Wednesday, September 12, 2007

The Best Generic Dao Interface Ever

If you Google the phrase "Generic Dao" or "Generified Dao", you'll find several hits all over the internet. They all look like this...

* This sucks, keep reading...
public interface Dao<I extends Serializable, E> {
List<E> loadAll();
E findById(I id);
void save(E entity);
void remove(E entity);

Now, the code above might not even compile, I just slapped it in. The purpose of this interface, and all the examples on the internet, is to define the overall structure of all Daos in the application. This generic Dao interface defines the following contract...
* All Daos will have a loadAll() that returns a list of entity instances.
* All Daos will have a findById method to find an entity with a given "id".
* All Daos will have a save and remove method that takes an entity.

Well isn't this just grand, we now know these four facts about all our Daos. Life is good and we'll all be paid huge for knowing this, right? Not really, the thing with this interface is that you've painted yourself into quite the corner. As your application grows you may not 'need' these methods. Even worse, you might come across cases where you simply shouldn't have these methods. Next thing you know you're trying to split things up into a "ReadOnlyDao" and a "WriteableDao" or some such garbage.

This is the case I found myself in. What did I do on my next project, after learning my lesson?

Try to keep up, this is going to be complex and probably way of the top in the 'voodoo' department. Are you ready?
Ok, here it is...

public interface Dao {

Look out ma! It's a marker interface! You may say, "But Ray, won't chaos ensue? We haven't defined the contrat that all our Daos should follow." Calm down. Do you really think you know how every Entity in your application should be accessed now? I mean if you're writing the "Dao" interface, you're probably pretty early in the project. You really have no idea what all the data access requirements are going to be.

In many systems every Entity has a Repository. Repository is a term gaining popularity over the Dao acronym. Repository is a nice word I guess, but we all call them Daos; so let's just go with it. Each Entity has a Dao. Let the Entity drive the Dao design. Let your domain drive the Dao design. For god's sakes though, don't get on a high horse and try to define it for them with some junk you found on the internet.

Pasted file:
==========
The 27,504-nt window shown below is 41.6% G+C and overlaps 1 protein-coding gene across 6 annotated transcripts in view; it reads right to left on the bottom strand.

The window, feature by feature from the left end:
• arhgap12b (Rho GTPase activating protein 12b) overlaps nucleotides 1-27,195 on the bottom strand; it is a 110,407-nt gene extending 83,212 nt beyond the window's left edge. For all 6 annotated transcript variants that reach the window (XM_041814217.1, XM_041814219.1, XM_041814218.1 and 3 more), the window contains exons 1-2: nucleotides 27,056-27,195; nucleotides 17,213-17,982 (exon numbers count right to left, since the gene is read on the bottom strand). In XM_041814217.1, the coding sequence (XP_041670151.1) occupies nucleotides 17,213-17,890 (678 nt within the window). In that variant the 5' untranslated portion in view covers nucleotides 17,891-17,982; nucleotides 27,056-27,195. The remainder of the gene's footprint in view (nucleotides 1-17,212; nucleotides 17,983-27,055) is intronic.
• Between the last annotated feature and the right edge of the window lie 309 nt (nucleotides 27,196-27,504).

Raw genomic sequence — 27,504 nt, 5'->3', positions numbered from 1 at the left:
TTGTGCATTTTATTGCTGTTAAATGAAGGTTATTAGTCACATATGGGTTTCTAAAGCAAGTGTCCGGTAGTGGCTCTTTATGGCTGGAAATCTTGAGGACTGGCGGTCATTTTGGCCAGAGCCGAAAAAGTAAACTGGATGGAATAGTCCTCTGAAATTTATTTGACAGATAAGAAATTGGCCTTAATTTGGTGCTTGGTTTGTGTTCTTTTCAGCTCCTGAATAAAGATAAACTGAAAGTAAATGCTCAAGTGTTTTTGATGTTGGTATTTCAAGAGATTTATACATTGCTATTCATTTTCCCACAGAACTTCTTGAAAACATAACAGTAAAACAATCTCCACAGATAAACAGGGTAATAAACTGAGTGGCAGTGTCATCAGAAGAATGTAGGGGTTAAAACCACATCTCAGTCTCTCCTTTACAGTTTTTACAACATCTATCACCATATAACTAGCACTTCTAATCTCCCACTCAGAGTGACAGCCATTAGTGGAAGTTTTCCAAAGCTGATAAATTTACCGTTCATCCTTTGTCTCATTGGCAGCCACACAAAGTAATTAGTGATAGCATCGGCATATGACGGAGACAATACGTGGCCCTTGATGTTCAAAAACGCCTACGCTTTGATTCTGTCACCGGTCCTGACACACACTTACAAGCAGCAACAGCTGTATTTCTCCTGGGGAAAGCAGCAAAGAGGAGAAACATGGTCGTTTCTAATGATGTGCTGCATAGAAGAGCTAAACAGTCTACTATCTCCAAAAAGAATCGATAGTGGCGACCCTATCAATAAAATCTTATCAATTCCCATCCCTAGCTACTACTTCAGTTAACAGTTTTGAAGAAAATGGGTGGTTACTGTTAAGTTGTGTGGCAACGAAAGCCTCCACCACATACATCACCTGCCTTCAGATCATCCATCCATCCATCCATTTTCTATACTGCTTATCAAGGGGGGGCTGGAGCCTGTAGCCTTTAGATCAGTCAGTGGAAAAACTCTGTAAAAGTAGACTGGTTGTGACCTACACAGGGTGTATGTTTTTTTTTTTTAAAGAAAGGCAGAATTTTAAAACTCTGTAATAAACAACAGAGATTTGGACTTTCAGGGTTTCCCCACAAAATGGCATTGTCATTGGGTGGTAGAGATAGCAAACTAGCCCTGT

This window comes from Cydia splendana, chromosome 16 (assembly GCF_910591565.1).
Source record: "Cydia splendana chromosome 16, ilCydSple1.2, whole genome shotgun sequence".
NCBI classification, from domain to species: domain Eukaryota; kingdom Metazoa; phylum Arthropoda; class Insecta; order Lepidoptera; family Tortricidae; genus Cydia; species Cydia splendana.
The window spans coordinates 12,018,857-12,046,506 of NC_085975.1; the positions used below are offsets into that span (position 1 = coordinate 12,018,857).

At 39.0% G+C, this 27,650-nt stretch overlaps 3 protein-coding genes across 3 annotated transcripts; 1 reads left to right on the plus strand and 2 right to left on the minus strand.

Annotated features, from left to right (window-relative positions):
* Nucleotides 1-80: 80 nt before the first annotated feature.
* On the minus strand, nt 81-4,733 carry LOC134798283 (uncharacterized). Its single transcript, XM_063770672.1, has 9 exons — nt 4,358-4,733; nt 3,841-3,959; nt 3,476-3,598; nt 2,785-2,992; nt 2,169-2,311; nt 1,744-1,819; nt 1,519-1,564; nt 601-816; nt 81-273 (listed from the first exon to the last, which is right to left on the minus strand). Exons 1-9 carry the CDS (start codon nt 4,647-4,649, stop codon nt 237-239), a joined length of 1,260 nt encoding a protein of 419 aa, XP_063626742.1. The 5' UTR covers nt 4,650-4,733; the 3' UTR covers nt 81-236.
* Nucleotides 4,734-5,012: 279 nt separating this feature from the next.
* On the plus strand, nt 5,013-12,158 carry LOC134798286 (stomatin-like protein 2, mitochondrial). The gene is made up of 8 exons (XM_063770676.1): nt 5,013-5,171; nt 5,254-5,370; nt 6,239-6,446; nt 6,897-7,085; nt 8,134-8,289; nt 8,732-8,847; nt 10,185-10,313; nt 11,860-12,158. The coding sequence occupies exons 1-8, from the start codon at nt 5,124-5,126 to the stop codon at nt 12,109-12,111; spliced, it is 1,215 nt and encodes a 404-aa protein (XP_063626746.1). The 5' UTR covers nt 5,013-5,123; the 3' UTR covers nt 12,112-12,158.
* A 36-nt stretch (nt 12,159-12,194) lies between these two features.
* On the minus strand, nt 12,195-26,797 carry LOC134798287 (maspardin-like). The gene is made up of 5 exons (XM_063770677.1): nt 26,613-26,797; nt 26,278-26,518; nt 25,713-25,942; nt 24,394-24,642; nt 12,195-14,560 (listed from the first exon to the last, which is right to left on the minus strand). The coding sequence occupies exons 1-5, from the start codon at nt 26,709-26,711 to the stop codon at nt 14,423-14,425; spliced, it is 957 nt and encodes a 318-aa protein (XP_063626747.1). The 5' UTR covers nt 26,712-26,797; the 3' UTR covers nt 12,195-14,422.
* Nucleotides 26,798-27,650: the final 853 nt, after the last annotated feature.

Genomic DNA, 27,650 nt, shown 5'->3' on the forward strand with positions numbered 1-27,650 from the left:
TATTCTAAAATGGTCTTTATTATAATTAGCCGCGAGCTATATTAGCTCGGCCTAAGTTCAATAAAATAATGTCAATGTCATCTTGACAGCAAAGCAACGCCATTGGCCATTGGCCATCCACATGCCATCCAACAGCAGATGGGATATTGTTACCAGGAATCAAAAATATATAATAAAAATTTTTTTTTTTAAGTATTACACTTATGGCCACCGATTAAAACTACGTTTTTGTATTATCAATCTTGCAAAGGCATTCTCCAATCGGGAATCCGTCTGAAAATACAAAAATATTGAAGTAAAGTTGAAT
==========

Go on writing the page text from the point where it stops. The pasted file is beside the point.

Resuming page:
Now, the generified version does give you the ability to say that all our methods that destroy Entity instances should be called remove and not destroy on some Daos and delete on others. This rigid construct ends up in place when you may not want a remove method at all. Use something like CheckStyle, or at least have people on your team competent enough to follow the conventions set forth in your project.

Next, we'll talk about "The Best AbstractHibernateDao Ever".


Xanthros said...

I've been using a variation of Christian Bauer/Gavin King's generic dao example.

The main difference I see with yours is that your setting the SessionFactory. I would think this should be the Session.

Any reason why you're using the SessionFactory instead of Session?

Ray Krueger said...

Are you referring to the AbstractHibernateDao's usage of SessionFactory then?

If so, Session is not thread-safe. Sesssions come from the SessionFactory via the "getCurrentSession()" method. Spring manages the creation and closure of sessions for me via the TransactionInterceptor. In any case, the Dao methods should always be asking for the "current session" as a new one may have been created for this thread.

Make sense?

Xanthros said...

The dao version I use either passes in the session or calls getCurrentSession() depending on which constructor you use. And yes I understand session isn't threadsafe. I'm not using Spring however I'm going to look into using DI from Spring or Guice so I can get rid of the lame dao factory I have now.

Anonymous said...

lol - Ray. I did read some of your posts and you make sense, but what's with the "God" complex? You are good but not this good. And btw - interface with just a constructor? I can see what you had in mind, but having an interface like this is pointless (as it does not enforce a contract of any type)

cheers and keep up good work


Ray Krueger said...

The other posts mention my enjoyment of using the 3rd grade article titles in these articles. It's all tongue in cheek fun :)

Non the less, I am that good :)

Anonymous said...

Your arrogance is only surpassed by the inability to grasp the concept. However, since arrogance is, sadly enough, a very easy and profitable way of going through life, you're well on the way. (don't bother answering to this post, this is the first and last time I have visited this this blog)

Ray Krueger said...

You shouldn't go through life taking things so seriously. It's all tongue-in-cheek :)